The Age of No Retirement

By Teamspirit on Tuesday, 30 June 2015

Destroying age barriers and breaking down myths

Weak. Poor. Confused. These are all words readily associated with the older generation in the media. But despite being true for some, is it really the norm?

Statistics show that the over 50s have more money than most other age brackets put together, holding three quarters of the nation’s wealth*.

Yet the majority of advertising is aimed at young people. It’s the over 50s who brought us Apple, Amazon and Ebay. They are more likely to use tablets than 16-24 year-oldsand are the fastest growing group to join Facebook*. Yet they are often portrayed as being tech-illiterate. 70% of the start-ups started by the over 50s are still operating five years on, versus just 28% of the under 50s. Yet it is still so difficult to get a job when you’ve got grey hair.

So how has this powerful, experienced, socialised group been so marginalised by our society? And more importantly…

What can we do about it?
Recently, a colleague and I attended the Age of No Retirement conference in Manchester, set up by a group of people working tirelessly to answer this question. It’s a dynamic, action-orientated movement, bringing together journalists, financial institutions, charities, the Government and the public sector – designed to combat ageism in the workplace, the media and society. Here’s what they shared.

People often don’t want to slow down when they retire. They may want to retrain or work more flexibly, but work is important for self-esteem as well as financial purposes. They want visibility and to feel like an equal and valued part of society. They are often squeezed in between older parents and children, and need to rely on a more community-based network, rather than a work-based one.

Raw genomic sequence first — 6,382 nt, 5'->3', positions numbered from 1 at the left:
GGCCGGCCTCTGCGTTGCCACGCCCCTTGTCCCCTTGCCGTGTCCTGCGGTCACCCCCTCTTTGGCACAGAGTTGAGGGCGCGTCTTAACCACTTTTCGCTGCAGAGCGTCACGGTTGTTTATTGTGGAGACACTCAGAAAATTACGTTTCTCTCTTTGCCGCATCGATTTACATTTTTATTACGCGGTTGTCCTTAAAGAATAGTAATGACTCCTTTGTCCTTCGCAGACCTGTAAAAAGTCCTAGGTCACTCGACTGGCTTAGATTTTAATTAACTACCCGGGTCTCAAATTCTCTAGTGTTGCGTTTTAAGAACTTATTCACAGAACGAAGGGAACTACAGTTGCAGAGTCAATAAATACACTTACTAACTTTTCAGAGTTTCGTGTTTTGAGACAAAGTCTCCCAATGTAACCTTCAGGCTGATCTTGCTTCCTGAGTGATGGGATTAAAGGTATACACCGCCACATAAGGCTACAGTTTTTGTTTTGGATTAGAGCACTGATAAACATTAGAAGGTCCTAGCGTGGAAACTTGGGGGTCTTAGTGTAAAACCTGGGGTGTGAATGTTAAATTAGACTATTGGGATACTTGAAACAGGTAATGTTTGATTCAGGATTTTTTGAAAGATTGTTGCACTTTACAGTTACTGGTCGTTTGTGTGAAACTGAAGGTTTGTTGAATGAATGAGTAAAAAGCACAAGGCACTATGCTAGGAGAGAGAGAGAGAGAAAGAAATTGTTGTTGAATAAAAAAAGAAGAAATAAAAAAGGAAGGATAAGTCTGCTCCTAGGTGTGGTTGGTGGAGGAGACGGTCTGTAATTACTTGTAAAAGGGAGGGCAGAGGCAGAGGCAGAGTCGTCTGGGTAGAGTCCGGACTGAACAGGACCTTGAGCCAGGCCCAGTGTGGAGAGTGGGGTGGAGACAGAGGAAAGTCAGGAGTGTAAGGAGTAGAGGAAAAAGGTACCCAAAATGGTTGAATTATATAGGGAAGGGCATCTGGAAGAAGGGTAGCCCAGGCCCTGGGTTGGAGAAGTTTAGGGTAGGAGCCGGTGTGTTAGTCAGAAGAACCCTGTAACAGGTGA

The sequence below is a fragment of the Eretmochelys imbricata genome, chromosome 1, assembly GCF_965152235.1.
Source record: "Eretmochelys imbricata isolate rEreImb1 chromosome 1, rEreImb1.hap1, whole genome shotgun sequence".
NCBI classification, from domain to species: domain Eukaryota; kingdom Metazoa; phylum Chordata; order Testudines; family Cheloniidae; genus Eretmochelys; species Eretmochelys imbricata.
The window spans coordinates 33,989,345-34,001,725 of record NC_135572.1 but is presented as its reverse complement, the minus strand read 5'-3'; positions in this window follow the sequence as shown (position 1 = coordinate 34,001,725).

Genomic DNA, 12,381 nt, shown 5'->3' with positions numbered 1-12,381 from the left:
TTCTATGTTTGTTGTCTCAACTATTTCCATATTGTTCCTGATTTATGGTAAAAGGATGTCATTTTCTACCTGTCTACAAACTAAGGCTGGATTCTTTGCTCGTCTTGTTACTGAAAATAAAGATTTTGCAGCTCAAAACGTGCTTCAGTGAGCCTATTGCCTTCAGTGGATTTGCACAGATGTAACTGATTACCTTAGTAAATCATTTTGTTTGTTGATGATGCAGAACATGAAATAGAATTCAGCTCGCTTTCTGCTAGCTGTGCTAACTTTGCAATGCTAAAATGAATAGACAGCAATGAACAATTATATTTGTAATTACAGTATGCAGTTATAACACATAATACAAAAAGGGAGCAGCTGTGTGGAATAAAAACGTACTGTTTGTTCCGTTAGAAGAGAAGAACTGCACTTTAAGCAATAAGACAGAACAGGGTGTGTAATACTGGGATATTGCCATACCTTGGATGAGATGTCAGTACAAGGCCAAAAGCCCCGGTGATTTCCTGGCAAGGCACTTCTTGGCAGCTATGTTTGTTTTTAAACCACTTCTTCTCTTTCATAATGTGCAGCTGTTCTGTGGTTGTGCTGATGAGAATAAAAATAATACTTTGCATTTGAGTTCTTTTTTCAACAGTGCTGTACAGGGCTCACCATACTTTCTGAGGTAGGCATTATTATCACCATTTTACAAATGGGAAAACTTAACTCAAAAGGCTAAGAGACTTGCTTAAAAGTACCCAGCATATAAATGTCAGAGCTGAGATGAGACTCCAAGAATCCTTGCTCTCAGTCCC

For this reason, retirement is changing
It is becoming more of a process than an event. People ‘transition’ towards it, reducing their working hours and evolving their lifestyle (and often their finances) over time.

Smart companies are starting to realise this and are taking a more lifelong approach to careers. They are employing older people, and retaining them by offering more flexible ways of working. They are starting to put as much emphasis on exits as introductions, and on lifestyle and training progression rather than just financial progression. They are also getting young people involved to act as advocates and to share their social connectedness to bring about positive change.

Most of our clients have customers over 50. We need to give them strategies and creative campaigns that position our clients as positive pioneers of this new landscape, rejecting the stereotypes and myths. We are passionate about working on more ideas to do this. Because together we can break down barriers, champion best practice and most importantly, create great work that works. Here’s to the future.

Stat sources:
*ONS Comscore ***Facebook Report PRIME

  • Penny Parnell

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